I know, it seems like I’ve been anchored in Pittsburgh lately. Last week’s doors and this week’s doors had been planned for weeks. The #WATWB post was opportunistic, and yesterday’s #1LinerWeds post was necessary.
After visiting Heinz Chapel and Phipps Conservatory in September, Faith wanted to tour the National Aviary’s new exhibit. My brother and I didn’t really feel like walking around another set of exhibits, so we dropped her off and promised to stay within roughly a 10-minute drive, so she could call us instead of Uber.
The Aviary is a few blocks south of the Mexican War Streets historic district, so is was easy to add a unique doorscurrsion to our afternoon. What does the north side of Pittsburgh have to do with the Mexican-American war? I’m glad you asked. Let’s start with the surface history and then go a little deeper. If you get tired of digging, skip to the gallery. The following excerpts have been altered a little, for length. The first is from the wonderful folks at VisitPittsburgh.com:
The Mexican War Streets are a beautiful and historic neighborhood with plenty to offer. The name comes from the 1840s development of the land which was then called Buena Vista.
The surrounding streets were named from people and places of the Mexican-American War, hence the current name, the Mexican War Streets. From the architecture to the artistic attractions, a whole day can be spent exploring this North Side neighborhood.
The architecture of the homes and businesses on the Mexican War Streets is one of the most charming parts of the historic neighborhood. Victorian architecture is seen throughout the neighborhood’s 19th century crafted homes. The architecture may have lacked in grandeur at the time, but craftsmanship and style made up for this.
The next excerpt is from Pittsburgh CityPaper, and is taken from a somewhat light-hearted article describing William Robinson (no, not the Lost in Space guy) who laid out the neighborhood, in what was then Allegheny, where he served as mayor.
Robinson’s father had been given a tract of land in the heart of the North Side for his service in the Revolutionary War. Up until the 1840s, it had been used to house livestock, but Robinson saw opportunity to capitalize on Allegheny’s burgeoning population. He laid out the street grid for a new housing development in 1848, just as the Mexican-American War was ending. In a burst of patriotism, he named the new streets after famous battle sites and generals. Palo Alto Street is named after the first battle of the Mexican War; Resaca Place after the second — the battle of Resaca de la Palma. Monterrey and Buena Vista were battle sites as well, the latter being perhaps the decisive conflict of the war.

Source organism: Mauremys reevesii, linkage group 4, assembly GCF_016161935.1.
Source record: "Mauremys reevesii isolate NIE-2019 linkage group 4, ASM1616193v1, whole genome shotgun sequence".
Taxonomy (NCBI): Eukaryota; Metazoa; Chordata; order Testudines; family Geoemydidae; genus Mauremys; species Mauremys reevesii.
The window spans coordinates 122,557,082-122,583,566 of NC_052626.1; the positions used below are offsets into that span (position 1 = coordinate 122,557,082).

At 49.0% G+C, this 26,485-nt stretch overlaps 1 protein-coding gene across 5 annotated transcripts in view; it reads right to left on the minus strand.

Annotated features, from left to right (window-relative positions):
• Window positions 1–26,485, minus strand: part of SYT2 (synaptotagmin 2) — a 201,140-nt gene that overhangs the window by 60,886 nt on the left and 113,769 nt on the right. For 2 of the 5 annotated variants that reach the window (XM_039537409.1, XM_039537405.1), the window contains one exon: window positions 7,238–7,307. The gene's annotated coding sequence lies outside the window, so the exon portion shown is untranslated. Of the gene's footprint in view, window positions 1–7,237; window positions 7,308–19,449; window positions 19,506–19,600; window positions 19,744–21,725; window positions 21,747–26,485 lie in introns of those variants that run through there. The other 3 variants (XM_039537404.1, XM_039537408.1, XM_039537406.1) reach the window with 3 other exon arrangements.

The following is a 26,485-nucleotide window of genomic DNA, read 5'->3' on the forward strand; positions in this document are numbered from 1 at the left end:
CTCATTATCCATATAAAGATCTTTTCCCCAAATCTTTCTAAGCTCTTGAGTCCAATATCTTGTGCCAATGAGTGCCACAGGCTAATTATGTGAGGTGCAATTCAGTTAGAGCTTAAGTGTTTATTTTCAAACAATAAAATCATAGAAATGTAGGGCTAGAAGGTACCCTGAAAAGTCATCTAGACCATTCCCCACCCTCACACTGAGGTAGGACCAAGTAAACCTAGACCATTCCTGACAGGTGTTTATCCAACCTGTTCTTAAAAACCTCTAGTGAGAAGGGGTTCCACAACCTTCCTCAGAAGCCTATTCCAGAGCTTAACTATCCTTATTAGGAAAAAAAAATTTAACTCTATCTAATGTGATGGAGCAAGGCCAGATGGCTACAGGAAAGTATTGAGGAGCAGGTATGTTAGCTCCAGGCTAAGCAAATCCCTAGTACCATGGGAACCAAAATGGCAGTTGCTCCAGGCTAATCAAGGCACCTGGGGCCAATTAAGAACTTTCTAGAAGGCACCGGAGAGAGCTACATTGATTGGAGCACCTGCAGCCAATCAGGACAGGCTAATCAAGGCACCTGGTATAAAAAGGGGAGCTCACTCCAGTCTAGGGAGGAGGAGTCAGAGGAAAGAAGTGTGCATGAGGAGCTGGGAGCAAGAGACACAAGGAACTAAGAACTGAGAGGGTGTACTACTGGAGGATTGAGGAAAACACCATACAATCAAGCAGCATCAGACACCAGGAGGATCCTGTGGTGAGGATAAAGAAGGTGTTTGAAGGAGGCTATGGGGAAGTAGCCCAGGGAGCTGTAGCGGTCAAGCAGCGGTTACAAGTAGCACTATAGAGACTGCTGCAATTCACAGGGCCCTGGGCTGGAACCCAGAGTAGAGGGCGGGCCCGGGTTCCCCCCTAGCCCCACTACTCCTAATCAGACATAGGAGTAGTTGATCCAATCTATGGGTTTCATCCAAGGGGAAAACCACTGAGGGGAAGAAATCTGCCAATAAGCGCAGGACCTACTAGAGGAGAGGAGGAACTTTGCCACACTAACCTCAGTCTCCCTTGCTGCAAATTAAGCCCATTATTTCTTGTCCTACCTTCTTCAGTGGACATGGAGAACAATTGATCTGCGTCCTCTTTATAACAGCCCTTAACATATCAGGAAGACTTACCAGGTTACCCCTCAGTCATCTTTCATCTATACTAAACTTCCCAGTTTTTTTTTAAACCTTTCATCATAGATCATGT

The Mexican War Streets, in other words, commemorate a dream of empire and territorial expansion — no matter what the people living in those territories thought of it. So perhaps it’s fitting that in 1907, the neighborhood Robinson laid out — along with the entire city he once presided over — was itself annexed by the city of Pittsburgh against its will.
Finally, it seems that a new battle might be brewing. As the city expands and prospers, this area of the north side is once again prime territory for real estate speculation. This final excerpt is from the Pittsburgh Historic Landmarks Foundation website (PHLF).
PHLF began working with the Mexican War Streets area in the mid-late-1960s, but they took a unique approach. PHLF began purchasing and renovating houses in the Mexican War Streets, then utilizing the residences as low-income housing. In 1969, when PHLF bought their first property at 1220 Monterey Street, this was the first time this low-income restoration technique had been used in the United States.
Almost 50 years later, the Mexican War Streets is one of Pittsburgh’s most well-known and sought out historic neighborhoods…
The downside to this neighborhood appeal is the increased incentive for development. While there are a number of developers who are interested in doing small-scale historically-appropriate construction, there are worries about calls to demolish large swaths of buildings in order to replace them with modern anachronistic buildings. The area within the City Historic District is safe from this kind of development, but there are a large number of historically-significant but vacant properties in the adjacent neighborhoods that are under threat.
I’ve run over my limit, but I do need to thank Norm Frampton for hosting Thursday Doors, a fun weekly blogfest featuring doors from around the world. To see Norm’s doors, and the doors from other participants and to share your doors, if you’re so inclined, visit Norm’s historic district and look for the blue frog. Click on him, he’ll take care of the rest.
The gallery includes some of the photos we took. They needed a lot of adjustment. It was a rainy day and there was no way to avoid the cars. I hope you enjoy.